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Saturday, September 21, 2019
UNITED NATIONS, May 20 2016 (IPS) - For the millions of people whose lives have been uprooted by conflict and natural disasters the average amount of time before they can return home is now 17 years.
Yet often the assistance provided to people living in these crisis situations is designed to only meet their short-term needs.
They may receive food, water and a roof other their heads, but the children are not in school, and the parents can’t find a job.
It’s a problem which United Nations Education Envoy Gordon Brown says has created a “lost generation” who have never seen the inside of a classroom.
“At present, education falls through the gap because humanitarian aid goes to food and shelter,” Brown told journalists here Monday.
By contrast, said Brown, development aid, which traditionally addresses issues such as health and education “is long term and not geared to an emergency.”
Brown says that a new education fund, which will be launched at the World Humanitarian Summit next week, “will be the first to bridge the gap between humanitarian aid and development aid.”
Aid programs have traditionally been divided between humanitarian assistance — an emergency response when disaster strikes — and development assistance — which takes a longer term and more holistic approach.
Bridging the gap between humanitarian and development aid programs is one of the issues on the agenda at the WHS to be held in Istanbul, Turkey next week.
“Whether it’s called development funding or humanitarian funding to me is immaterial. As long as we are addressing the neediest people in these situations in order for them to lead productive lives and for the countries themselves to be able to achieve the Sustainable Development Goals and get back on the track to growth and out of poverty,” Christina Bennett, a Research Fellow at the UK-based Overseas Development Institute told IPS.
However Bennett noted that the humanitarian sector does need to adapt to the fact that crises are lasting longer.
“We’ve got crises lasting 5, 10, 15 years and you’ve got humanitarian aid workers being deployed on 3 month, 6 month, year long contracts, and humanitarian funds being allocated on an annual and sometimes only semi-annual basis,” she said.
“What you’re seeing is humanitarians doing work for decades but not necessarily having the capacity or the resources to be able to do a good job,” she said, noting that the reduced capacity is due to the structural limitations of the humanitarian aid system.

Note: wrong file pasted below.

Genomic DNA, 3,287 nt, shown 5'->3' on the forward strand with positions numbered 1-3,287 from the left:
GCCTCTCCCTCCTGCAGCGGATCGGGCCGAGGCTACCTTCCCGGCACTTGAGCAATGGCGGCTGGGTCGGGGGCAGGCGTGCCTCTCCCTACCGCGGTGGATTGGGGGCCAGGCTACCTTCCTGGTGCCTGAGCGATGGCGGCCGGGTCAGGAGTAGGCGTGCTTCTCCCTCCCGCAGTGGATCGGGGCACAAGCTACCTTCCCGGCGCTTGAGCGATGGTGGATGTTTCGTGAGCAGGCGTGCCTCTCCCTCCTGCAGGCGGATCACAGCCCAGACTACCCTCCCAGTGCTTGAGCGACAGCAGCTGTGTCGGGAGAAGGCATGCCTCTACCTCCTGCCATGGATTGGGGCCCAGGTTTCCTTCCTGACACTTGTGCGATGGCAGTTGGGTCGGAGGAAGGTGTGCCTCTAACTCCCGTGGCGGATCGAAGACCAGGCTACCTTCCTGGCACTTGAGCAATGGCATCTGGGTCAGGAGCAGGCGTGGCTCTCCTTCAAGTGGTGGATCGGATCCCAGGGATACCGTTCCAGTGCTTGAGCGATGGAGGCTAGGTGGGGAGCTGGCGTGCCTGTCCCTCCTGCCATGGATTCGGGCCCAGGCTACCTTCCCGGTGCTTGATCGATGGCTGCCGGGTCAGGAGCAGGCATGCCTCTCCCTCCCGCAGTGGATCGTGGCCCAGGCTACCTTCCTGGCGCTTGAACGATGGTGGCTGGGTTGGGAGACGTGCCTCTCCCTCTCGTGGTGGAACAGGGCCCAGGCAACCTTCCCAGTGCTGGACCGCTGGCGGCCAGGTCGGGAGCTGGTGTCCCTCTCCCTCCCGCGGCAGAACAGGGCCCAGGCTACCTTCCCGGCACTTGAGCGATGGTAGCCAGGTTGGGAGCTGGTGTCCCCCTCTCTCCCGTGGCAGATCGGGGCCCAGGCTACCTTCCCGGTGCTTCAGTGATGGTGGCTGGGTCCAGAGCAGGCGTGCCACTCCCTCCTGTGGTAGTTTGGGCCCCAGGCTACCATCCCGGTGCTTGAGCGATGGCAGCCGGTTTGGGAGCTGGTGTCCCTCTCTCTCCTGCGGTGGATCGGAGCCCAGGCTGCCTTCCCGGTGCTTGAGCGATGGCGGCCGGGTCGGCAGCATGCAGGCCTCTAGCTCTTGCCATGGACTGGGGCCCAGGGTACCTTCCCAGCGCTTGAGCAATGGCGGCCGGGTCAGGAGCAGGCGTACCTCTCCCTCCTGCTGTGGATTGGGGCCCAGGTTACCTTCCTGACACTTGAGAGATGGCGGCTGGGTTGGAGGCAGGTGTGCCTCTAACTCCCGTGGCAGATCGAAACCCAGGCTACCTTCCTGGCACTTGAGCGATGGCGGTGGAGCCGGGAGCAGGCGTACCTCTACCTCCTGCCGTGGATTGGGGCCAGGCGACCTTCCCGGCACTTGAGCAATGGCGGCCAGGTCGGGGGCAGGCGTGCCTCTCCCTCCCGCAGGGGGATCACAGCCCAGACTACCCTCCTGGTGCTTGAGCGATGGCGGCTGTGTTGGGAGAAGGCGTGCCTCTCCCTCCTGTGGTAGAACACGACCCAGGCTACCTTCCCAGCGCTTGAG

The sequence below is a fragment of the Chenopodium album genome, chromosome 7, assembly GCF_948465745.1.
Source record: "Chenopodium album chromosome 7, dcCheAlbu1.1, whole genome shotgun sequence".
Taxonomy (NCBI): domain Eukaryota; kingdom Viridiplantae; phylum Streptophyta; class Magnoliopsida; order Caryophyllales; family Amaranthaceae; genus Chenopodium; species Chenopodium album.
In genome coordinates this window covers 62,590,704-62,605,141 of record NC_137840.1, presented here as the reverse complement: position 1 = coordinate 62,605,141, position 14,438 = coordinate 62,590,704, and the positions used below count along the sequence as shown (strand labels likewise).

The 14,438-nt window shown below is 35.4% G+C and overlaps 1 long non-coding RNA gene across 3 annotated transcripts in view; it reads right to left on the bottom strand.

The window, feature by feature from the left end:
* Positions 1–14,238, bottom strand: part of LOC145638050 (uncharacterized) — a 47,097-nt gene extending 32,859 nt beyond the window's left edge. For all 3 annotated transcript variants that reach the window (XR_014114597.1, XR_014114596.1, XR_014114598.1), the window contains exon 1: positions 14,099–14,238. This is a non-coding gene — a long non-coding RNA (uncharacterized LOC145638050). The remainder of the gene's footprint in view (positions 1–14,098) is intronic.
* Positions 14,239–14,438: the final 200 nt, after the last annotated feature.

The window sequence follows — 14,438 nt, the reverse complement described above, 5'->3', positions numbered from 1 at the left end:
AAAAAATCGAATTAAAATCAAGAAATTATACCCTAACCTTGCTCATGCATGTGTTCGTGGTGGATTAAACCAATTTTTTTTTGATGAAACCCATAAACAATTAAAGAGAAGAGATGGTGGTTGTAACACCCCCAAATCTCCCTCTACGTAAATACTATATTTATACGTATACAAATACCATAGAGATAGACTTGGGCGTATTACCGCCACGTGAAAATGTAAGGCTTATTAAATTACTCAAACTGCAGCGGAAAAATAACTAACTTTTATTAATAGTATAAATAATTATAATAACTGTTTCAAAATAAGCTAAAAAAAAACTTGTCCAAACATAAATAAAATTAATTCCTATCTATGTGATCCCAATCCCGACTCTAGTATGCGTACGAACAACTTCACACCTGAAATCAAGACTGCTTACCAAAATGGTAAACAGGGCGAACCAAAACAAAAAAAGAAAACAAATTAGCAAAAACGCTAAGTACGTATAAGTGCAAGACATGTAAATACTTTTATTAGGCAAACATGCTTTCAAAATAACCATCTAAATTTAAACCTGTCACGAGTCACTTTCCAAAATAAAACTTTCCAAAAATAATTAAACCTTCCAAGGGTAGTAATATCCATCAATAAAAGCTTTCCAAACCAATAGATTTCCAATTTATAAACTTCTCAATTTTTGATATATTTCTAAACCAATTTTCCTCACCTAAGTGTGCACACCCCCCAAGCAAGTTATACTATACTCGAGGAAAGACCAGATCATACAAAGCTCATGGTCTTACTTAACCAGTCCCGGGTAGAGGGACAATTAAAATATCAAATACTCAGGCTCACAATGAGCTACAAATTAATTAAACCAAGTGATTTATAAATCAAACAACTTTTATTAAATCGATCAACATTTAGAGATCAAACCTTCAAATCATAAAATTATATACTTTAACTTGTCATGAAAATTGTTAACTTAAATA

One important proposal on the table at the WHS is the so-called Grand Bargain. It proposes that the largest humanitarian organisations will be offered more flexible and longer term funding in return for greater transparency and accountability.
The Grand Bargain was proposed by a high-level review of humanitarian financing ahead of the summit, published in a report titled “Too important to fail—addressing the humanitarian financing gap.”
Another significant suggestion made by the report was that official development assistance (ODA), a technical term for aid given by rich countries to poorer countries, should be redirected to situations of fragility – meaning places where people are or have recently been affected by conflicts or disasters.
“Because development is the best resilience-builder of all, the panel believes that the world’s scarce resources of official development assistance (ODA) should be used where it matters most – in situations of fragility,” the report stated.
The proposal represents a possible shift of development funding away from poorer countries towards countries in crisis situations. However, there is often an overlap between the two, in part because poorer countries usually don’t recover from disasters as quickly and easily as richer countries.
There may be some evidence to support the shift as well, with indications that countries in crisis are lagging behind poorer countries in at least some areas of health and education.
According to research published by development organisation Save the Children last year, the highest rates of maternal and infant mortality are in countries that are at high risk of conflict, or particularly vulnerable to the effects of natural disasters.
Gains made in health and education in poorer countries can also be set back by natural disasters. These natural disasters include droughts, which will become more severe and frequent as the climate changes.
“In Ethiopia with El Nino there are children who are not going to school. Because of El Nino they don’t have enough food to eat, the don’t have enough water,” Shannon Scribner, Oxfam America’s Humanitarian Policy Manager told IPS.
Scribner says that Oxfam provides both development and humanitarian aid, and supports moves to improve coordination between the two separate fields.
However both Scribner and Bennett noted that humanitarian and development aid workers are only one small part of a much bigger picture.
Governments and local organisations have the most important role to play in responding to and preparing for disasters, and humanitarian organisations are often most needed when governments either aren’t able or willing to meet these needs.
Oxfam America is supporting new legislation in the United States (US) which would require USAID – the US government aid program – to provide development funding directly to local organisations and governments for disaster prevention and preparedness.
The legislation reflects the need for an increase in funding for disaster prevention and preparedness as well as the fact that local governments and organisations are best place to respond to disasters.
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